Wendy squirmed in her seat. She chewed her bottom lip like a coyote gnawing on a trapped leg. Then she froze and her eyes seemed to clear.
“You ever sit next to someone, and the sound of their breathing makes you want to hit them with a car?” she asked.
Riggs looked at Murtaugh, “Yes,” he answered.
Wendy smiled, “Yes, me and Richard have been together thirty-three years. Raised two kids, kept a fine house. I’ve cooked and cleaned up after that slob for decades.” She huffed, “In all that time I never asked for anything for myself. Never asked for fancy vacations, days at the spa, nothing like that. Now the kids are grown. I’m retired. He’s been retired for years, laying around getting fat. The other night during Jeopardy I said I think we should go on a cruise. You know what he told me?”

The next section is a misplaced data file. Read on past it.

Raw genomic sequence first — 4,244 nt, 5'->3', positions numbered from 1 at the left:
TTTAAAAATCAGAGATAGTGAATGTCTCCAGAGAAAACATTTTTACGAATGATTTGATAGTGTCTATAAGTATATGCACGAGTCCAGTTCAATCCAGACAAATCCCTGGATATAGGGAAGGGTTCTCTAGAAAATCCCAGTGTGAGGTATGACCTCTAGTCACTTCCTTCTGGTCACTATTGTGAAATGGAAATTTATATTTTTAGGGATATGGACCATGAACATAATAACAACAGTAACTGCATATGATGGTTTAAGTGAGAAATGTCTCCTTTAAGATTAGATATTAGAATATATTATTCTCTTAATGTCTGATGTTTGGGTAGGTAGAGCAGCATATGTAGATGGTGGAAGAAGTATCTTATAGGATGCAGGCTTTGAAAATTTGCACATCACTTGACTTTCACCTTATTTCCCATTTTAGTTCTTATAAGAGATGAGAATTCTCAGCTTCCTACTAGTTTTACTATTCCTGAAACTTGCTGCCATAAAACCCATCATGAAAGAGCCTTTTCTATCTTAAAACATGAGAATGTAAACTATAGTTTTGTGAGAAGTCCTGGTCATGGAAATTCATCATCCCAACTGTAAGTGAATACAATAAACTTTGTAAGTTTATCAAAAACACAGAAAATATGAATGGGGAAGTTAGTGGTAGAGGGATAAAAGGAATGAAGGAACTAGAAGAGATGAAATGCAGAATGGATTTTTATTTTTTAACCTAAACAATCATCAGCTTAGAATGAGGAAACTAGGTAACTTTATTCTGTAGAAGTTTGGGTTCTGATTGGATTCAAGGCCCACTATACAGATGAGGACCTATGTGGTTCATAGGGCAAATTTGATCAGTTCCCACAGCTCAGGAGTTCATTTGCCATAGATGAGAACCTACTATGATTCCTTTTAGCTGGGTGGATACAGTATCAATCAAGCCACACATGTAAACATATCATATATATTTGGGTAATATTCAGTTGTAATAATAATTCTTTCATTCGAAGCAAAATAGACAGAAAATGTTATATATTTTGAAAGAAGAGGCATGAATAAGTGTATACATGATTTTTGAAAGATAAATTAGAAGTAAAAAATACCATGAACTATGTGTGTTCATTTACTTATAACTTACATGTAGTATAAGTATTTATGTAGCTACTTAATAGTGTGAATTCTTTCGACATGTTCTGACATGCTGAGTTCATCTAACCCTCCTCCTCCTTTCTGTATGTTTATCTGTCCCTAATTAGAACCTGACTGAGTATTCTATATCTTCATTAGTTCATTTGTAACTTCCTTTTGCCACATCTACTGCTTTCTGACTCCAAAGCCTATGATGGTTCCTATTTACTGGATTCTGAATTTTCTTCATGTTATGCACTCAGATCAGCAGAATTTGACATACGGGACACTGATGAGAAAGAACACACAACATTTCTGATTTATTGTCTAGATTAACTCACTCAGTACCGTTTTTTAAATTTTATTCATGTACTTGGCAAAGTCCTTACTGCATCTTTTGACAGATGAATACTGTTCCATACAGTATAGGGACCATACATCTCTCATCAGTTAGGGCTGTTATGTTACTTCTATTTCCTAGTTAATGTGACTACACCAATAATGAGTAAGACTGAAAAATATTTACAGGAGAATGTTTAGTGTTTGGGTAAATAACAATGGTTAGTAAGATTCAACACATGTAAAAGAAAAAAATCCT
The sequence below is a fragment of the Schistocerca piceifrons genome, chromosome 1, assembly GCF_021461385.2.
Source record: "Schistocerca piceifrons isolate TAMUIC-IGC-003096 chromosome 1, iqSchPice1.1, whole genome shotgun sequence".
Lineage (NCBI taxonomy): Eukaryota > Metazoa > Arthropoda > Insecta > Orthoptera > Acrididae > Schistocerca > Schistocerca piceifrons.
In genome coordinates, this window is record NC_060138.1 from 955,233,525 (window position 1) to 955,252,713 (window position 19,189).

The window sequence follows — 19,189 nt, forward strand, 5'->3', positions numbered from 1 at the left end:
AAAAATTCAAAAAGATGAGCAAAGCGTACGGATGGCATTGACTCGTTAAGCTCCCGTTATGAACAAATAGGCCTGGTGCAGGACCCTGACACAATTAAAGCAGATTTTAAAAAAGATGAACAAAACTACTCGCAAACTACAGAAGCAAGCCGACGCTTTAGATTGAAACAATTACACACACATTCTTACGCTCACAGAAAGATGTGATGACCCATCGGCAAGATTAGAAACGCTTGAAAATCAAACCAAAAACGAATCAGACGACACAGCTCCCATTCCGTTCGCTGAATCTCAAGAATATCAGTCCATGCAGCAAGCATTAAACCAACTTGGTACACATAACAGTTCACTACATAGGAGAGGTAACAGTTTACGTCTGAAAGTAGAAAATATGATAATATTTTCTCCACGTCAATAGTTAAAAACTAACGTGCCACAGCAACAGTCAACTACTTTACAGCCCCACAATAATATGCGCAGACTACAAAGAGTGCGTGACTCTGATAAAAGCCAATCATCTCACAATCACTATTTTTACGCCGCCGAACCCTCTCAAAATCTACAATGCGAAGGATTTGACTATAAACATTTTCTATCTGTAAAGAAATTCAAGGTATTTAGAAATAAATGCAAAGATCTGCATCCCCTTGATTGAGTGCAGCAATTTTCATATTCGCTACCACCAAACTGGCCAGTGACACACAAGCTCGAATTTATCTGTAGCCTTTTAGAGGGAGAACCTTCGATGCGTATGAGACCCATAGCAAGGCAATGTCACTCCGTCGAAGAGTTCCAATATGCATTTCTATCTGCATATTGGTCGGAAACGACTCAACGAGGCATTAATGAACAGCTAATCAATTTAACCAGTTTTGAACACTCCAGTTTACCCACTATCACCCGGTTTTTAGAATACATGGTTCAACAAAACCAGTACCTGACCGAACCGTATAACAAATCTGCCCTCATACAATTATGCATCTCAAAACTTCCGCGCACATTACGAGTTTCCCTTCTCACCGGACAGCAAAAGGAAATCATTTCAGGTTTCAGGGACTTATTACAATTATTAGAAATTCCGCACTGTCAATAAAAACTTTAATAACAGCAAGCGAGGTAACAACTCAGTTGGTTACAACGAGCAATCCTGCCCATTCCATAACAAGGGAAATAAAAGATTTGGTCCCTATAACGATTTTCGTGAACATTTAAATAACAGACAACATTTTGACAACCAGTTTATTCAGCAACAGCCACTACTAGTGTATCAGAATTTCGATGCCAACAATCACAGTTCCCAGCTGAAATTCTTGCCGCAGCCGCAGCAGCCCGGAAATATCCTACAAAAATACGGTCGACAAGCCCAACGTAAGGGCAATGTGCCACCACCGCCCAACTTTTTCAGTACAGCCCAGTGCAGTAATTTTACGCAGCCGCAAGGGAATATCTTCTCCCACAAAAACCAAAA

Riggs and Murtaugh shook their head in unison, no.
“He told me to go get him another beer before final Jeopardy started.” Wendy went silent.
“No to the cruise huh?” asked Riggs.
“That was it?” asked Murtaugh.
Wendy looked at him and stuck up her nose.
“You decided to kill your husband because he didn’t want to go on vacation.” Said Riggs.
“That was just the last straw.”
“Did you get him his beer?” asked Riggs.
Wendy grinned, “I did, I even opened it for him.”
“There’s more to that,” commented Murtaugh.
Wendy snickered, “Before I gave it to him, I dropped a bunch of contact solution in it. He had the shits all night long.” She continued laughing. “I slept like a baby that night. Had the place all to myself.”